Open

Coming up

Don't miss

Replay


LATEST SHOWS

MEDIAWATCH

Netanyahu deletes tweet featuring photo of James Foley

Read more

THE WORLD THIS WEEK

The World This Week - 22 August 2014 (part 2)

Read more

THE WORLD THIS WEEK

The World This Week - 22 August 2014

Read more

FRANCE IN FOCUS

FRANCE IN FOCUS

Read more

FOCUS

Lifting the veil over China's air pollution

Read more

ENCORE!

Tango Takeover in Paris

Read more

WEB NEWS

Calls for ISIS media blackout after execution of James Foley

Read more

IN THE PAPERS

'Steely resolve of reporters exploited by pared-down employers'

Read more

BUSINESS DAILY

US judge calls Argentina bond swap offer illegal

Read more

  • ‘European GPS’ satellites launched into wrong orbit

    Read more

  • Merkel in Kiev as aid convoy ‘returns to Russia’

    Read more

  • Suicide bomber targets Iraq intelligence HQ in deadly attack

    Read more

  • Video: Israel bombs kidnapping suspect’s home

    Read more

  • US brands journalist’s beheading a ‘terrorist attack’

    Read more

  • Ebola prompts Philippines to recall UN troops in Liberia

    Read more

  • Besieged by problems, Hollande faces unhappy return from summer holidays

    Read more

  • US sued over ‘deportation mill’ in New Mexico

    Read more

  • Colombian army and FARC rebels in face-to-face talks

    Read more

  • US National Guard starts to pull out of embattled Ferguson

    Read more

  • PSG fall flat once more against Evian

    Read more

  • US job market yet to recover from recession, says Fed Chair

    Read more

  • August 22, 1914: The bloodiest day in French military history

    Read more

  • Central African Republic announces coalition cabinet

    Read more

  • French firebrand leftist to quit party presidency, but not politics

    Read more

  • Fear of Ebola sky-high among Air France workers

    Read more

  • US says Islamic State threat 'beyond anything we've seen'

    Read more

  • Interactive: Relive the Liberation of Paris in WWII

    Read more

Government to broadcast football for free

Video by FRANCE 24

Text by NEWS WIRES

Latest update : 2009-08-21

The Argentine Football Association has approved a deal with the government to broadcast games free on television, a week after it tore up a contract with a private cable TV provider.

REUTERS - Argentina's government has agreed to pay some $155 million to broadcast soccer for free on television, a move which critics said smacked of populism and again increased state control over the economy.
 
The Argentine Football Association, or AFA, said President Cristina Fernandez's government would shell out 600 million pesos a year to televise games on broadcast TV channels - more than twice what a private cable company paid previously.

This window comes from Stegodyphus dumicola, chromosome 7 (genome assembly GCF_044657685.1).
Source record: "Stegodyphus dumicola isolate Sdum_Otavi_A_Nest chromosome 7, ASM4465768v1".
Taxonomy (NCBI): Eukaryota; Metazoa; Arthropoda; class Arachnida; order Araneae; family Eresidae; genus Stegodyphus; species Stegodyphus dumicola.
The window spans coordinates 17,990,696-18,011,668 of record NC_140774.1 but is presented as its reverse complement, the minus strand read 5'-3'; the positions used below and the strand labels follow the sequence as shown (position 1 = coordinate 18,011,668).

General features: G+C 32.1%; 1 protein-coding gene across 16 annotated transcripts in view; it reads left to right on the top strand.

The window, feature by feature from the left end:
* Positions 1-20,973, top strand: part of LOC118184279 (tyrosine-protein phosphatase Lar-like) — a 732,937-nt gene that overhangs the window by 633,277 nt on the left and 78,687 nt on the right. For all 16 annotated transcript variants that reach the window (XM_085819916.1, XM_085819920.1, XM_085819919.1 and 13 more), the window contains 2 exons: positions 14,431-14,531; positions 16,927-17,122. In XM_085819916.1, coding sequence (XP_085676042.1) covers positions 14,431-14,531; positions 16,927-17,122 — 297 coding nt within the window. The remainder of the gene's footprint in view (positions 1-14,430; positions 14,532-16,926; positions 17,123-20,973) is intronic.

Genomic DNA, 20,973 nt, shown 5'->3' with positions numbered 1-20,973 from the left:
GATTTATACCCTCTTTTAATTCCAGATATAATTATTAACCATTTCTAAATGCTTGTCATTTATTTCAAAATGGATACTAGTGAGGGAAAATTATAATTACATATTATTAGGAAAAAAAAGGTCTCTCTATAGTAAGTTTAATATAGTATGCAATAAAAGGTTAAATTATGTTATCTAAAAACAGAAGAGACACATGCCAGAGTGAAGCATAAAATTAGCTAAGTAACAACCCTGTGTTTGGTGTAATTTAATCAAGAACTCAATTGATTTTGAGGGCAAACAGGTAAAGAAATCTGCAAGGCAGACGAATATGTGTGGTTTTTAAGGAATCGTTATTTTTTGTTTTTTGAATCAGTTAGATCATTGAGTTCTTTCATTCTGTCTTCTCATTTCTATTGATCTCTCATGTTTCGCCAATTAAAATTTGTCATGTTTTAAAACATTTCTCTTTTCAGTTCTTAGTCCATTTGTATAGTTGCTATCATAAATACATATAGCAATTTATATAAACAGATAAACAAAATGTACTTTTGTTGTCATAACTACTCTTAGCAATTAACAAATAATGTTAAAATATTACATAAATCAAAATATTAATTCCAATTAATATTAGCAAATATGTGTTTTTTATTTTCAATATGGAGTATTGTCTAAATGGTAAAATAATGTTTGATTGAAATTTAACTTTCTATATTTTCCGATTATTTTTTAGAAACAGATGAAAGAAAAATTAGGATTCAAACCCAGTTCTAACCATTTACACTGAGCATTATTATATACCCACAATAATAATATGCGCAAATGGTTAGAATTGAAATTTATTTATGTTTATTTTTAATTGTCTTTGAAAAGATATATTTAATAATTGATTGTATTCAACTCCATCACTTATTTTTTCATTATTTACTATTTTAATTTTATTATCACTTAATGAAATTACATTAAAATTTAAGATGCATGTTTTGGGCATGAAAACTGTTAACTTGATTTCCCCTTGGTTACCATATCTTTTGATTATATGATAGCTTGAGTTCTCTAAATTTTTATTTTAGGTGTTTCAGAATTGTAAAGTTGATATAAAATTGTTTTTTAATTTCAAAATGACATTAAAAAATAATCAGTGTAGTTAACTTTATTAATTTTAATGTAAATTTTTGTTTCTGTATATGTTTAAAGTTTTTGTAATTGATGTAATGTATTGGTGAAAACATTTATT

"That's the figure given by the AFA president, so we assume it to be correct," association spokesman Ernesto Cherquis Bialo told local radio.
 
Opposition politicians have criticized the government for putting state funds into soccer at a time when the global economic slowdown and inflation are raising concerns about poverty rates in Latin America's No. 3 economy.
 
They also said it was another sign of expanding state meddling in the economy.
 
Fernandez and her husband and predecessor, former President Nestor Kirchner, have increased the state's role in various sectors, including a nationalization of private pensions funds and the country's biggest airline last year.
 
Cherquis Bialo said the broadcast deal would be a good business for the state.
 
"The state isn't going to subsidize football. The state's going to make a business out of it ... the state's going to make money, which will allow it to redistribute it in other areas," he said.
 
The global financial crisis has dried up a major source of funds for Argentina's debt-laden soccer clubs as European teams pay less to acquire South American players. The clubs have also been accused of mismanaging their finances.
 
The cash crunch even delayed the start of Argentina's soccer season, which had been due to begin on Aug. 14, after clubs fell behind on players' wages and taxes. The season is now due to begin on Friday.
 
The AFA last week ripped up its contract with TSC, which previously broadcast games on paid cable or satellite channels. TSC had refused to pay more for the broadcast rights.
 
Controversy over the government's foray into soccer has been fueled by TSC's links to the media conglomerate Grupo Clarin, whose newspaper has been increasingly critical of Fernandez's government. Grupo Clarin holds a stake in TSC.
 

Date created : 2009-08-21

COMMENT(S)